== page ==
Bureaucratic reforms to improve accountability and decision-making have not happened. Crores of bank accounts were opened in a few weeks. Aadhaar identification and individual bank accounts leave only beneficiary identification to low-level administrators. Direct transfer of subsidy benefits to the poor, and reducing theft and wastage are now closer. The auctioning of allotted coal mines was implemented speedily. Coal production has risen. The accepted 14th Finance Commission recommendation to give more autonomy to states is another fulfilled promise. Abolition of the Planning Commission and the creation of the NITI Aayog gives states greater freedom in economic decisions. The 2015 Budget transferred many social schemes to states along with over 10% increased share in central tax revenues.
Black money legislation is in hand, as are emerging commitments by tax havens to disclose holdings by Indians. The R1 lakh crore plan for interstate electricity transmission is attracting private investors. Domestic coal supplies have improved. A fuel supply policy has been evolved for large users. Actions are afoot to revive stranded power capacities. Electricity distribution is a state subject. They need disciplining to de-freeze over R2 lakh crore in ‘sticky’ loans. Power supplies have been hurt, as are nationalised banks and the economy. Massive private investment in ambitious road development is on course. Railways restructuring and massive investment is in progress. The national sanitation programme is making much headway with public and private participation. The female school toilets plan has been achieved. Land reform will now be left to competing state governments. The government is accepting Opposition demands for tweaking the GST to get Parliamentary support.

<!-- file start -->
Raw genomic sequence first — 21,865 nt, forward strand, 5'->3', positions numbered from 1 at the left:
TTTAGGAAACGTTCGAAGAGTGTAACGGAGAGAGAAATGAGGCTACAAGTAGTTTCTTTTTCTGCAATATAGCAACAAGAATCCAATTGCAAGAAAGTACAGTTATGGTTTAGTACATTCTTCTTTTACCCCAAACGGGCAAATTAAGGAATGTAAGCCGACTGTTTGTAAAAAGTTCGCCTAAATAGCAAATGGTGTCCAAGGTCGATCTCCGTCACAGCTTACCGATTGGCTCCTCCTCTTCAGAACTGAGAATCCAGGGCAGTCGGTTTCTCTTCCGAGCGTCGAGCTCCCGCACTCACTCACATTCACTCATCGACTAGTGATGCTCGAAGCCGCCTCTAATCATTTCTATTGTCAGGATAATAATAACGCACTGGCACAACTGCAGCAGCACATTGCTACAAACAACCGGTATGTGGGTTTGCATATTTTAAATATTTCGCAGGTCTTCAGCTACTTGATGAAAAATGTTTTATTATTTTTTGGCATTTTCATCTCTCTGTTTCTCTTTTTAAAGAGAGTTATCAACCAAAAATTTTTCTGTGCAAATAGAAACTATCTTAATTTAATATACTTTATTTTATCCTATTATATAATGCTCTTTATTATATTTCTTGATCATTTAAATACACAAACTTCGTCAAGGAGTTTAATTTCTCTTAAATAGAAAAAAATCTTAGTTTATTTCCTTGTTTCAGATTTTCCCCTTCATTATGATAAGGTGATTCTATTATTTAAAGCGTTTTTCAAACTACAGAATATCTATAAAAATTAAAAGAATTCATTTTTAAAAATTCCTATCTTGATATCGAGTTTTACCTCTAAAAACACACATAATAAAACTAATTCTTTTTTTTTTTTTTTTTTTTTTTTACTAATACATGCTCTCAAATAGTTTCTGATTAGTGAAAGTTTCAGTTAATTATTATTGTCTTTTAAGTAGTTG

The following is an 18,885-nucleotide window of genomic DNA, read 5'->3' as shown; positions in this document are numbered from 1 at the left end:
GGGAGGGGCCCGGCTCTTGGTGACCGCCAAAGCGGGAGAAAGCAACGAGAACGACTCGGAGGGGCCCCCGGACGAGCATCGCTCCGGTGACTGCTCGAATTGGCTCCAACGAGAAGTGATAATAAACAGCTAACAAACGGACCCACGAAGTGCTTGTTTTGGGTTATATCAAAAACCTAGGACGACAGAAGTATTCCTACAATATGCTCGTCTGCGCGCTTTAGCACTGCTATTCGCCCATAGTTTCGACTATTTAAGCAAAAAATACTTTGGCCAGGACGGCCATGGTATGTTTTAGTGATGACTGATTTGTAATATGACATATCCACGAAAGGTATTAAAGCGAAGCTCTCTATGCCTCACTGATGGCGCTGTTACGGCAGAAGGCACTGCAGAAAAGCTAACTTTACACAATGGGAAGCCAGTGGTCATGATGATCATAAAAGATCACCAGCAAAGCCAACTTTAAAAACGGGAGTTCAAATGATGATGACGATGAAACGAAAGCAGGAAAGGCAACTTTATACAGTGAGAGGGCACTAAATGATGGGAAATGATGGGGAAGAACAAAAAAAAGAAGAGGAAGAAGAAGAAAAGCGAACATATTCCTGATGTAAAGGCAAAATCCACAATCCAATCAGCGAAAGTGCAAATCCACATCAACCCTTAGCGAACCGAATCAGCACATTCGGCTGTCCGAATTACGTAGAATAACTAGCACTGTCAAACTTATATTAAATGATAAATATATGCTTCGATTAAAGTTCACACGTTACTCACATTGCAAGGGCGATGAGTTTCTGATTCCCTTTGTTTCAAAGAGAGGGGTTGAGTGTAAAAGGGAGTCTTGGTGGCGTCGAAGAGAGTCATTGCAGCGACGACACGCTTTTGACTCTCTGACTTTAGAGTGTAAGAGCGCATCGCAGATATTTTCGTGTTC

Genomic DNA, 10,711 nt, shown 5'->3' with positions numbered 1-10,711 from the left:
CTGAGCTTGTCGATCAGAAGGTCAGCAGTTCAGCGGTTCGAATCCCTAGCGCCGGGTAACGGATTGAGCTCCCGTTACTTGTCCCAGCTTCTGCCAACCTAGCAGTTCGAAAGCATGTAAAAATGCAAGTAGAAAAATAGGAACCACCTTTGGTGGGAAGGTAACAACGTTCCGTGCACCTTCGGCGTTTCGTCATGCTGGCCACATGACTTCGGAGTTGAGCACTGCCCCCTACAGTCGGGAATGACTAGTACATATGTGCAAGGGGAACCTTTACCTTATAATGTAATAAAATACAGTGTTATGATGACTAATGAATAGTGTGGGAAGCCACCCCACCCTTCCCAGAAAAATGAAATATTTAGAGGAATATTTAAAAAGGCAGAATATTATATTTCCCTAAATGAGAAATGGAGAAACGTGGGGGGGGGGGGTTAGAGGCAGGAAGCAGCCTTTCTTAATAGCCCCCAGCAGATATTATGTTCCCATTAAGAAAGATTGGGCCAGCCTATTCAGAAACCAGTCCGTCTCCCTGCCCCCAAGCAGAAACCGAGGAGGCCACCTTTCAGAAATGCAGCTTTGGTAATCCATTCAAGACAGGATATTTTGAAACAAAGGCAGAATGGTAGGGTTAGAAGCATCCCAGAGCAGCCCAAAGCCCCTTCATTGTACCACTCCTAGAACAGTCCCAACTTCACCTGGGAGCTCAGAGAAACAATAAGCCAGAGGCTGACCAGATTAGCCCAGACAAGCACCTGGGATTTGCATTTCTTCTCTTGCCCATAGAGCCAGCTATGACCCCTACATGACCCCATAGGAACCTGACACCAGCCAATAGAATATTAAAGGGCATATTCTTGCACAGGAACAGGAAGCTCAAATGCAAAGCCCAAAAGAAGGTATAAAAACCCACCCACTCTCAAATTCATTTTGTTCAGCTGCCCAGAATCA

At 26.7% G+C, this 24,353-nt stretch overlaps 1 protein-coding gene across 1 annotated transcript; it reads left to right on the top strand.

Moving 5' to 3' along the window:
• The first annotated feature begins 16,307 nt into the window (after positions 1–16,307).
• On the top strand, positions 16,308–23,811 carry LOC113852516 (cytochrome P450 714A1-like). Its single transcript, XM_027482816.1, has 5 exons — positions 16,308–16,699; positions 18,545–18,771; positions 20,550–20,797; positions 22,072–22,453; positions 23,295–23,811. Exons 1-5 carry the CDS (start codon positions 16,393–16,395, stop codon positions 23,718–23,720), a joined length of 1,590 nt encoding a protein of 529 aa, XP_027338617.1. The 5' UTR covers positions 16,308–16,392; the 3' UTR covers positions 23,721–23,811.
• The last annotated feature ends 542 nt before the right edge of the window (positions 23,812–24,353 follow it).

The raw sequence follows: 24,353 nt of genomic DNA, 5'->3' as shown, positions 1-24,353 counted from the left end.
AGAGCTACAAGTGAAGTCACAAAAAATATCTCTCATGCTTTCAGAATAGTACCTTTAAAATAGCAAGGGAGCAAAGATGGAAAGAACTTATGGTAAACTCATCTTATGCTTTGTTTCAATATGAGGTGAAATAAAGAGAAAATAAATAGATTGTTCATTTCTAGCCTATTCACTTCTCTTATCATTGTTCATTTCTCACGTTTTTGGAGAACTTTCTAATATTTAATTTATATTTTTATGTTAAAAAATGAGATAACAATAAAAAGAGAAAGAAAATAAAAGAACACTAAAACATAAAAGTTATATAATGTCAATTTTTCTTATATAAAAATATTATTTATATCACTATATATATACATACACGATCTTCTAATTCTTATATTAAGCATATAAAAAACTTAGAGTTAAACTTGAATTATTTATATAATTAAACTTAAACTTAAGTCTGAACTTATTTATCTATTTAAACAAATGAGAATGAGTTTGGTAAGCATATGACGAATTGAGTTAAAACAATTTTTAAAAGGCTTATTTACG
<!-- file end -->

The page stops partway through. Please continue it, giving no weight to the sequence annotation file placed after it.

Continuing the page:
In addition, the management of state-owned enterprises remains unreformed and inefficient. RBI has moved to improve lending and collection practices in nationalised banks. Their CEO selection and remuneration are being improved.
Modi was the all-powerful chief minister of Gujarat, which is a cohesive state. India is a minefield of vested interests, power centres, unscrupulous political and commercial interests, multitudes of caste and communal groupings. Modi is taking time navigating these. His overbearing personality and contempt for the Congress dynasty have delayed implementation. The Congress has used a “scorched earth” policy to prevent legislation that would benefit the country.
Modi has not attracted much new talent. His Cabinet has few ministers of real competence in Parliament or as ministers. There is excessive dependence on the bureaucracy. The statutory regulatory framework demands reform in personnel and functioning.
The Modi government, in just over one year, has initiated but not completed many of the actions it promised.
The author is former director general, NCAER, and was the first chairman of the CERC